But as always, the proof is in the eating. Janine, a first time attendee, sits at the table, her plate already empty. “Delicious,” she says sweetly. “We want some more.”
Transition, peak oil and climate change
The transition concept is pushed along by twin threats: peak oil and climate change. Peak oil refers to the point in time when global oil production reaches its maximum rate, and afterwards, begins to fall. There is no agreement on its timing, but many observers argue that supply has passed its peak, or will soon do so.
In The Transition Handbook, Rob Hopkins writes that “the end of what we might call the Age of Cheap Oil (which lasted from 1859 until the present) is near at hand, and … for a society utterly dependent on it, this means enormous change.” Both peak oil and climate change, he continues, “are symptoms of a society hopelessly addicted to fossil fuels and the lifestyles they make possible.”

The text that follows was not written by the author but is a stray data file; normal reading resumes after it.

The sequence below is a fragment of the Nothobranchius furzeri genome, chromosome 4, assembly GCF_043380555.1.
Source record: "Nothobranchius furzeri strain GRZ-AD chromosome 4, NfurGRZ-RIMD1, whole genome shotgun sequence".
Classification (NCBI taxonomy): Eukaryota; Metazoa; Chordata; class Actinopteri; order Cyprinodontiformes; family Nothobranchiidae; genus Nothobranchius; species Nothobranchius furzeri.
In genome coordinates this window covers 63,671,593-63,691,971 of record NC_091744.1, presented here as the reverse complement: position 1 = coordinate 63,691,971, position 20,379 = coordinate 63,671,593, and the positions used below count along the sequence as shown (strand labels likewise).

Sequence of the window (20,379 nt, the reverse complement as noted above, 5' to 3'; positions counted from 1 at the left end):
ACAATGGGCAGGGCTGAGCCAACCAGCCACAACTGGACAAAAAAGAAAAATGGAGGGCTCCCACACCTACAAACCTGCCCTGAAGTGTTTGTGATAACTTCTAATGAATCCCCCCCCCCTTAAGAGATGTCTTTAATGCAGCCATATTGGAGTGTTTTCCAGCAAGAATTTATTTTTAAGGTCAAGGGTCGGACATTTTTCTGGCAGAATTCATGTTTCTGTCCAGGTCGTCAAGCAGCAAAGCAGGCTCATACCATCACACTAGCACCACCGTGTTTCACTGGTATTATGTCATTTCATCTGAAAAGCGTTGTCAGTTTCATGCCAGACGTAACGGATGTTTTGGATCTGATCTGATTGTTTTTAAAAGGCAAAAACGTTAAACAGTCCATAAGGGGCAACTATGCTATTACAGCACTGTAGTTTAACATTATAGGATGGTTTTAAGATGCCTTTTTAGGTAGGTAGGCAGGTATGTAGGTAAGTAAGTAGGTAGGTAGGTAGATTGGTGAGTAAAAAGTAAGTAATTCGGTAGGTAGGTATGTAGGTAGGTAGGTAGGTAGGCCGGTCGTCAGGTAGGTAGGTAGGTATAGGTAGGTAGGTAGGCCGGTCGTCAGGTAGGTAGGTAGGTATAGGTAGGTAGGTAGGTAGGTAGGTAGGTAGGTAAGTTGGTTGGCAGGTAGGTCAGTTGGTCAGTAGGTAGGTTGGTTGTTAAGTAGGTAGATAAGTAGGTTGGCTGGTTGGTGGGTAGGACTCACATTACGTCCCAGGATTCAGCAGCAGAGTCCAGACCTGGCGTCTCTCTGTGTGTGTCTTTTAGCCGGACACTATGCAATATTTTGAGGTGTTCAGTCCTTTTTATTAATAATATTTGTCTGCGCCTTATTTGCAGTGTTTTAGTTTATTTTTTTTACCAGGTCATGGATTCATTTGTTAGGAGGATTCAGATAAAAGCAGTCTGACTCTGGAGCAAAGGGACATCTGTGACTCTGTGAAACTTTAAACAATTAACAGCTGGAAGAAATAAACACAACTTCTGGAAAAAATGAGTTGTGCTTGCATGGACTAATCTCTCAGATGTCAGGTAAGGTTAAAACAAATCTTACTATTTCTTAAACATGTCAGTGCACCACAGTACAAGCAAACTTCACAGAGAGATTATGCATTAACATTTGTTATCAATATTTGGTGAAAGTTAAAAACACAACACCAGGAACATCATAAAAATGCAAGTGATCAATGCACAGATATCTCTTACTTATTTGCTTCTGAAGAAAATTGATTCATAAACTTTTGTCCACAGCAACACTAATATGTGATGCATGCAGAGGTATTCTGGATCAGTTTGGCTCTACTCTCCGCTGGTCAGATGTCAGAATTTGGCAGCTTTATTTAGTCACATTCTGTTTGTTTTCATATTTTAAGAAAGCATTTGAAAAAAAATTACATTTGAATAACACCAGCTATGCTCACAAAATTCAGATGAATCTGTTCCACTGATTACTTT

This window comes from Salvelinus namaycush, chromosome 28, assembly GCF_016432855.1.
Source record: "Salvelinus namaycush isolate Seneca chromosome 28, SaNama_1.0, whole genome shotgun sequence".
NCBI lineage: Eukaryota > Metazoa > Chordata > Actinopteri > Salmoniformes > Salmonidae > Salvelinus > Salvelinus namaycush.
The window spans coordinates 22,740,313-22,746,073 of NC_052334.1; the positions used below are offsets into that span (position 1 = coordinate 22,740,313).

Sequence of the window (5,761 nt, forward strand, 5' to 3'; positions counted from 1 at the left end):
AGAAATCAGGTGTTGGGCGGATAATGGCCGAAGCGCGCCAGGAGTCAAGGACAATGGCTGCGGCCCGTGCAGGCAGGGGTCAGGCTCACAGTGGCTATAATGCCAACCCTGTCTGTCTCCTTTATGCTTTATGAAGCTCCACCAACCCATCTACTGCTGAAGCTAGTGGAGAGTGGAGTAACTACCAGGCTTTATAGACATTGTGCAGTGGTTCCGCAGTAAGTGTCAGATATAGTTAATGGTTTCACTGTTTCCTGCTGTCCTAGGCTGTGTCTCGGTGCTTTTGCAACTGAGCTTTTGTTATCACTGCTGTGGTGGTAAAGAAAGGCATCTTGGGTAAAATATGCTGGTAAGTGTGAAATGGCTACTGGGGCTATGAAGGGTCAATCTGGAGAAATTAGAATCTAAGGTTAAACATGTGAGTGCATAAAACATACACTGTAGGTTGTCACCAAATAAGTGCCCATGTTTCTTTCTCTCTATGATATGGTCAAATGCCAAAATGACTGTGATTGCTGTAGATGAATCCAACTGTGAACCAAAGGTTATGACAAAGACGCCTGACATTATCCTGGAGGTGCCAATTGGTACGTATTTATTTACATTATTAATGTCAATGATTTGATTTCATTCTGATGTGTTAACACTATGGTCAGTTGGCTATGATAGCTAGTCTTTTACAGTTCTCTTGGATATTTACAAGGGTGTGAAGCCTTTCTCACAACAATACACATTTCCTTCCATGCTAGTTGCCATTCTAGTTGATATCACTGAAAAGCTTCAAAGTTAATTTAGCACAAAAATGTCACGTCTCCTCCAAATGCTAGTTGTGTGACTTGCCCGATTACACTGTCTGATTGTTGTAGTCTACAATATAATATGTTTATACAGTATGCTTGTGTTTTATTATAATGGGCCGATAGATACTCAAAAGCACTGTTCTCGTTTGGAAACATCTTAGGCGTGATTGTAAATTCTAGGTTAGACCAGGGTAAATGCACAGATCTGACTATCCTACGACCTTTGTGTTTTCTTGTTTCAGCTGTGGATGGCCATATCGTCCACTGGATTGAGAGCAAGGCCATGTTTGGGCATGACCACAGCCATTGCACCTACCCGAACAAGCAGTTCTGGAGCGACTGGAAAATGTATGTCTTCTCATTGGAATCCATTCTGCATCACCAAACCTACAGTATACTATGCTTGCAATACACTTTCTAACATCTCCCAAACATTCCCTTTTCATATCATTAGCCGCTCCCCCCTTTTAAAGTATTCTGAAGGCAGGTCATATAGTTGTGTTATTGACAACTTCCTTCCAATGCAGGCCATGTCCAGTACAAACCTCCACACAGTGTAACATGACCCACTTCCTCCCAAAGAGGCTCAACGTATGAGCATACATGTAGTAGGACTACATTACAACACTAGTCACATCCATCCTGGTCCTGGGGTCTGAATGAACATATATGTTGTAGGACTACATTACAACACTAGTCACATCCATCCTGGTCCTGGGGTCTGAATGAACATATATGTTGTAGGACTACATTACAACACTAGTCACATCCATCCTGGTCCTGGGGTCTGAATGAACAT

Can I borrow a cup of sugar?
Saying hello to your neighbours is the new black. Here are some complementary getting-to-know-you schemes:
Started in Melbourne last year, The Sharehood is an ingenious website that, together with a simple letterbox drop, will help you to not only meet the family across the road, but also borrow their circular saw.
A basic training program in eco-living, Sustainability Street can work in your street, school or local sports club. It has been run in over 200 places across Australia since 2002.
A permablitz is a working bee with a veggie twist. Volunteers from a network of permaculture gardeners and your neighbours (if you can convince them) come to your house and work with you to transform your garden into an organic food producing Eden.